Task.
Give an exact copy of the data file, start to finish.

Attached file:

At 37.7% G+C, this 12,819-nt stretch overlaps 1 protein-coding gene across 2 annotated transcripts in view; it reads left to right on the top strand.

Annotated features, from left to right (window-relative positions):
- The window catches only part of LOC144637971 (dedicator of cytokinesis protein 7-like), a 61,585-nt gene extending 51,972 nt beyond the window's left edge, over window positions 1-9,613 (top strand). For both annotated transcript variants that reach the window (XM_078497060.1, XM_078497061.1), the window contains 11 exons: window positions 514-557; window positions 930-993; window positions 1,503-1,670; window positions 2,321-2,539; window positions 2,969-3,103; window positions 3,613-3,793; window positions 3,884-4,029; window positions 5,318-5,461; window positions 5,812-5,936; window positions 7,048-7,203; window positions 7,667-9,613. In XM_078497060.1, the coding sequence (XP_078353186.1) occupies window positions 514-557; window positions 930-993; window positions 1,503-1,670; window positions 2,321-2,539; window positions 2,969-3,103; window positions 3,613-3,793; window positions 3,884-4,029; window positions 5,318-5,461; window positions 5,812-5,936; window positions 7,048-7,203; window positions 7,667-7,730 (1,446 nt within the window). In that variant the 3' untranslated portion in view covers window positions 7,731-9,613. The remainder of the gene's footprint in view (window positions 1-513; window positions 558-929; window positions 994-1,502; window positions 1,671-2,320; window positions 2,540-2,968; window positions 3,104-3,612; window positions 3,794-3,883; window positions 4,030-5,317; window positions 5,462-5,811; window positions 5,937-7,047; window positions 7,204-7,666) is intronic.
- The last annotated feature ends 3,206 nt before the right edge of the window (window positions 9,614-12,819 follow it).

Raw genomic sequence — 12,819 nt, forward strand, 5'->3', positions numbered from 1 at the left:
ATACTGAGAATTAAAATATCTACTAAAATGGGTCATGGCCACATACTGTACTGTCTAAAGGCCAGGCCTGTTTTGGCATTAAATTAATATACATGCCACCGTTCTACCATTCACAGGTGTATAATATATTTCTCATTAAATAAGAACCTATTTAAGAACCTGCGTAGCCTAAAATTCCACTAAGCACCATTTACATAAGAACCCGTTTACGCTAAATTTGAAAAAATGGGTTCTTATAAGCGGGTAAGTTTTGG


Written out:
At 37.7% G+C, this 12,819-nt stretch overlaps 1 protein-coding gene across 2 annotated transcripts in view; it reads left to right on the top strand.

Annotated features, from left to right (window-relative positions):
- The window catches only part of LOC144637971 (dedicator of cytokinesis protein 7-like), a 61,585-nt gene extending 51,972 nt beyond the window's left edge, over window positions 1-9,613 (top strand). For both annotated transcript variants that reach the window (XM_078497060.1, XM_078497061.1), the window contains 11 exons: window positions 514-557; window positions 930-993; window positions 1,503-1,670; window positions 2,321-2,539; window positions 2,969-3,103; window positions 3,613-3,793; window positions 3,884-4,029; window positions 5,318-5,461; window positions 5,812-5,936; window positions 7,048-7,203; window positions 7,667-9,613. In XM_078497060.1, the coding sequence (XP_078353186.1) occupies window positions 514-557; window positions 930-993; window positions 1,503-1,670; window positions 2,321-2,539; window positions 2,969-3,103; window positions 3,613-3,793; window positions 3,884-4,029; window positions 5,318-5,461; window positions 5,812-5,936; window positions 7,048-7,203; window positions 7,667-7,730 (1,446 nt within the window). In that variant the 3' untranslated portion in view covers window positions 7,731-9,613. The remainder of the gene's footprint in view (window positions 1-513; window positions 558-929; window positions 994-1,502; window positions 1,671-2,320; window positions 2,540-2,968; window positions 3,104-3,612; window positions 3,794-3,883; window positions 4,030-5,317; window positions 5,462-5,811; window positions 5,937-7,047; window positions 7,204-7,666) is intronic.
- The last annotated feature ends 3,206 nt before the right edge of the window (window positions 9,614-12,819 follow it).

Raw genomic sequence — 12,819 nt, forward strand, 5'->3', positions numbered from 1 at the left:
ATACTGAGAATTAAAATATCTACTAAAATGGGTCATGGCCACATACTGTACTGTCTAAAGGCCAGGCCTGTTTTGGCATTAAATTAATATACATGCCACCGTTCTACCATTCACAGGTGTATAATATATTTCTCATTAAATAAGAACCTATTTAAGAACCTGCGTAGCCTAAAATTCCACTAAGCACCATTTACATAAGAACCCGTTTACGCTAAATTTGAAAAAATGGGTTCTTATAAGCGGGTAAGTTTTGG